We oppose adding disclosure to SAIs and proxy statements about potential conflicts of interest due to positions, interests, transactions, relationships and cross-directorships of the directors and their "immediate family members" with funds and various fund-related entities.31 We believe this additional information will be of limited value to shareholders, and that the information currently required is adequate for directors to make informed decisions on the election of directors.
In that regard, we believe that none of this additional disclosure should be required of directors who are interested persons since their independence has already been deemed impaired by statutory standards. Requiring compilation of this information to further evaluate the degree of an interested director's lack of independence is a moot exercise that only creates administrative burdens and costs for these directors, their funds, and legal counsel.32 Once a director has the stigmata of interested status, the red flag has been waved, and further inquiry of this nature is unnecessary.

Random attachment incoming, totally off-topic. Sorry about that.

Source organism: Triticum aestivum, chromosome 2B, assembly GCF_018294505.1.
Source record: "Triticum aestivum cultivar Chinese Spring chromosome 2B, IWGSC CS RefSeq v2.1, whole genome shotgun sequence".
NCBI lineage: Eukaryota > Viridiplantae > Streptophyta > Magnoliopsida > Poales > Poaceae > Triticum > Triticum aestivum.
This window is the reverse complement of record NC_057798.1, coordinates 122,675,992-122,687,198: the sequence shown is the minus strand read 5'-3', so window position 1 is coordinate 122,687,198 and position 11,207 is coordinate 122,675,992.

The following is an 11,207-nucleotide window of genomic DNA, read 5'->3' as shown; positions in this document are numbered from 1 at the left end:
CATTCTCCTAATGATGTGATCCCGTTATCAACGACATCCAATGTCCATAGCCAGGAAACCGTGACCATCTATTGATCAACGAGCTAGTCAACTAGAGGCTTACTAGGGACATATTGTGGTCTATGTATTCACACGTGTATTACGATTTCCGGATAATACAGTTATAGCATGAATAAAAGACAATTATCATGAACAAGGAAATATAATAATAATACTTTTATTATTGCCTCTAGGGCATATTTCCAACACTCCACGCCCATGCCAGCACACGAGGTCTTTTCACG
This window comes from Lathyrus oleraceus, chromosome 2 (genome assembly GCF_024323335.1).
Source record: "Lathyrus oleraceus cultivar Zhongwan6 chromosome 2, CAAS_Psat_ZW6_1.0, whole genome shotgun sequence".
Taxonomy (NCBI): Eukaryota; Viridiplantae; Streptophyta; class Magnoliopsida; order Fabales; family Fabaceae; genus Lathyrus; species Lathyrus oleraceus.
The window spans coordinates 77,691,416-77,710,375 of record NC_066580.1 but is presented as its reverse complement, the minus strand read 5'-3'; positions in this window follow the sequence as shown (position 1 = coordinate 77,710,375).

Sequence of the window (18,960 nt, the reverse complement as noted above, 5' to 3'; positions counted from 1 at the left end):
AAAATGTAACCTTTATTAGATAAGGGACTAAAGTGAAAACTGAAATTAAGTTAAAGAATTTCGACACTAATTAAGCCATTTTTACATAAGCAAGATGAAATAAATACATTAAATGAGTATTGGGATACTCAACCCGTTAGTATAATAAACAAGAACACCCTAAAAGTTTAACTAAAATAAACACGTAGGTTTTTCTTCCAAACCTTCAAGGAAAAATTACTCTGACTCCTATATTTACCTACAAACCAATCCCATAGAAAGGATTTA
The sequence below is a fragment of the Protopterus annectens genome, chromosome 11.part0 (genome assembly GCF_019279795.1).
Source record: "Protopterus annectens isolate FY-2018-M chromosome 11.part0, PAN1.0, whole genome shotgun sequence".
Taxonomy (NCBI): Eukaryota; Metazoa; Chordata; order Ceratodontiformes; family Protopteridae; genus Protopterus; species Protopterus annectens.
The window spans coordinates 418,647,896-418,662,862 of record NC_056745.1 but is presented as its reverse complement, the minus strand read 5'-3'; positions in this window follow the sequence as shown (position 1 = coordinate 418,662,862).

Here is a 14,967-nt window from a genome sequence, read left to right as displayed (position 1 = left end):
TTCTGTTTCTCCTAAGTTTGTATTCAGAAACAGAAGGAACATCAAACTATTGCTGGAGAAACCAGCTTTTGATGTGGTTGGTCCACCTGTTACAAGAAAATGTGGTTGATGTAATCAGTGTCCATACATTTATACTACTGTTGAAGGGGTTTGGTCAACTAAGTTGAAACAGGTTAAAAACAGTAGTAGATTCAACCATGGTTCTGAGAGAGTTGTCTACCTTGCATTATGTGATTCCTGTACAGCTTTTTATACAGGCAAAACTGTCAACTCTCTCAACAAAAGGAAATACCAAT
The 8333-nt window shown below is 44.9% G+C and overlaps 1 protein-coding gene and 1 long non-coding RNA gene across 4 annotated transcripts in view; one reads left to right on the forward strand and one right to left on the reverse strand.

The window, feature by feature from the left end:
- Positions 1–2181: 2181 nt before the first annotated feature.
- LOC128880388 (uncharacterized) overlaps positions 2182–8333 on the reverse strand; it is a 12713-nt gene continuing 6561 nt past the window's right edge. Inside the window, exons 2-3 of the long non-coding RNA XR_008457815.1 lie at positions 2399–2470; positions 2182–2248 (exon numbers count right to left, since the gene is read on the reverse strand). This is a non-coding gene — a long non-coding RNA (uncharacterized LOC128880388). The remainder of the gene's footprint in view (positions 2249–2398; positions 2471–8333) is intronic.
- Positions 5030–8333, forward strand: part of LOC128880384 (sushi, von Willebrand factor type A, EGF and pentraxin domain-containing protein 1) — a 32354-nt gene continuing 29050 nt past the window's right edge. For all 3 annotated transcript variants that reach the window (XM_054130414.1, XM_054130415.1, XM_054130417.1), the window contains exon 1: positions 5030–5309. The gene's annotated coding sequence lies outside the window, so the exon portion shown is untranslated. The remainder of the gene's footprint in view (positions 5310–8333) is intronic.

As for the applicability to independent directors, we believe the scope of the information should be scaled back considerably in certain areas, but otherwise would feel it is appropriate to gather as part of an internal annual determination and reevaluation of the independence of a director rather than inclusion in public disclosure documents. We note that many funds already send annually a directors' questionnaire to validate the independence of directors. We believe the questionnaire could be expanded to solicit certain additional information to evaluate the ongoing independence of directors, but not to the extent currently proposed since much of the information is too personal and private for public consumption and dissemination.
We believe public disclosure of this information will have limited value to shareholders given the likely low rank that director information has in a shareholder's investment decision-making process. We also are concerned about the potential liability associated with inadvertent but material omissions or misstatements if this information is required in a fund's registration statement. Given the scope and detail of information required, the risk is too great that something may be overlooked, despite the most conscientious attention to details. If independent directors are faced with this risk, we believe it may discourage them from serving on fund boards.